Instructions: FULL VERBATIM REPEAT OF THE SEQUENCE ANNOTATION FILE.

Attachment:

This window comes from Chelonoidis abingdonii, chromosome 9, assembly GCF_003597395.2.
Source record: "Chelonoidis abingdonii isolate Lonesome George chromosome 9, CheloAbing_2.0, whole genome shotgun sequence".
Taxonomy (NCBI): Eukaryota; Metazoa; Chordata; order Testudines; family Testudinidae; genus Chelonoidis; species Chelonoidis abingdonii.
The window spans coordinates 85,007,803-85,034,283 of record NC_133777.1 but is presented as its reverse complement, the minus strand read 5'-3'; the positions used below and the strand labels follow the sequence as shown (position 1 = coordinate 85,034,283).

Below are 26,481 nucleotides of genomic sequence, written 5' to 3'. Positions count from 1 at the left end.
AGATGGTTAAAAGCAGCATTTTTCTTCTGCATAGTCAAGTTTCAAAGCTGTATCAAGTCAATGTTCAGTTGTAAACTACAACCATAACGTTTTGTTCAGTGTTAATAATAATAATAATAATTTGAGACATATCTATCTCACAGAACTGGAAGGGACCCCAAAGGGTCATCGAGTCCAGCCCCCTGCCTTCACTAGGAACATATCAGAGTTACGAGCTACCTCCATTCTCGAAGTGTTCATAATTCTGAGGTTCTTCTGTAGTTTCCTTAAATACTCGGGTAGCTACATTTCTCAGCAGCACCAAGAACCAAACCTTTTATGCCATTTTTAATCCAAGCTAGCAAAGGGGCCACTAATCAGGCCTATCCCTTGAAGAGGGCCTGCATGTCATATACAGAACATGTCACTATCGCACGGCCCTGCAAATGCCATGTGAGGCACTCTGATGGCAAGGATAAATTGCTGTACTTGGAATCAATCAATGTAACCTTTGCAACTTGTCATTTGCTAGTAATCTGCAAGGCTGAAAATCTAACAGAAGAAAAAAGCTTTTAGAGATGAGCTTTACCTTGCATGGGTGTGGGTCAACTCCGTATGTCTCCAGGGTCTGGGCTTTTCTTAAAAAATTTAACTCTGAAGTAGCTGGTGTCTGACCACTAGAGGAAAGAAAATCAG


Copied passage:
This window comes from Chelonoidis abingdonii, chromosome 9, assembly GCF_003597395.2.
Source record: "Chelonoidis abingdonii isolate Lonesome George chromosome 9, CheloAbing_2.0, whole genome shotgun sequence".
Taxonomy (NCBI): Eukaryota; Metazoa; Chordata; order Testudines; family Testudinidae; genus Chelonoidis; species Chelonoidis abingdonii.
The window spans coordinates 85,007,803-85,034,283 of record NC_133777.1 but is presented as its reverse complement, the minus strand read 5'-3'; the positions used below and the strand labels follow the sequence as shown (position 1 = coordinate 85,034,283).

Below are 26,481 nucleotides of genomic sequence, written 5' to 3'. Positions count from 1 at the left end.
AGATGGTTAAAAGCAGCATTTTTCTTCTGCATAGTCAAGTTTCAAAGCTGTATCAAGTCAATGTTCAGTTGTAAACTACAACCATAACGTTTTGTTCAGTGTTAATAATAATAATAATAATTTGAGACATATCTATCTCACAGAACTGGAAGGGACCCCAAAGGGTCATCGAGTCCAGCCCCCTGCCTTCACTAGGAACATATCAGAGTTACGAGCTACCTCCATTCTCGAAGTGTTCATAATTCTGAGGTTCTTCTGTAGTTTCCTTAAATACTCGGGTAGCTACATTTCTCAGCAGCACCAAGAACCAAACCTTTTATGCCATTTTTAATCCAAGCTAGCAAAGGGGCCACTAATCAGGCCTATCCCTTGAAGAGGGCCTGCATGTCATATACAGAACATGTCACTATCGCACGGCCCTGCAAATGCCATGTGAGGCACTCTGATGGCAAGGATAAATTGCTGTACTTGGAATCAATCAATGTAACCTTTGCAACTTGTCATTTGCTAGTAATCTGCAAGGCTGAAAATCTAACAGAAGAAAAAAGCTTTTAGAGATGAGCTTTACCTTGCATGGGTGTGGGTCAACTCCGTATGTCTCCAGGGTCTGGGCTTTTCTTAAAAAATTTAACTCTGAAGTAGCTGGTGTCTGACCACTAGAGGAAAGAAAATCAG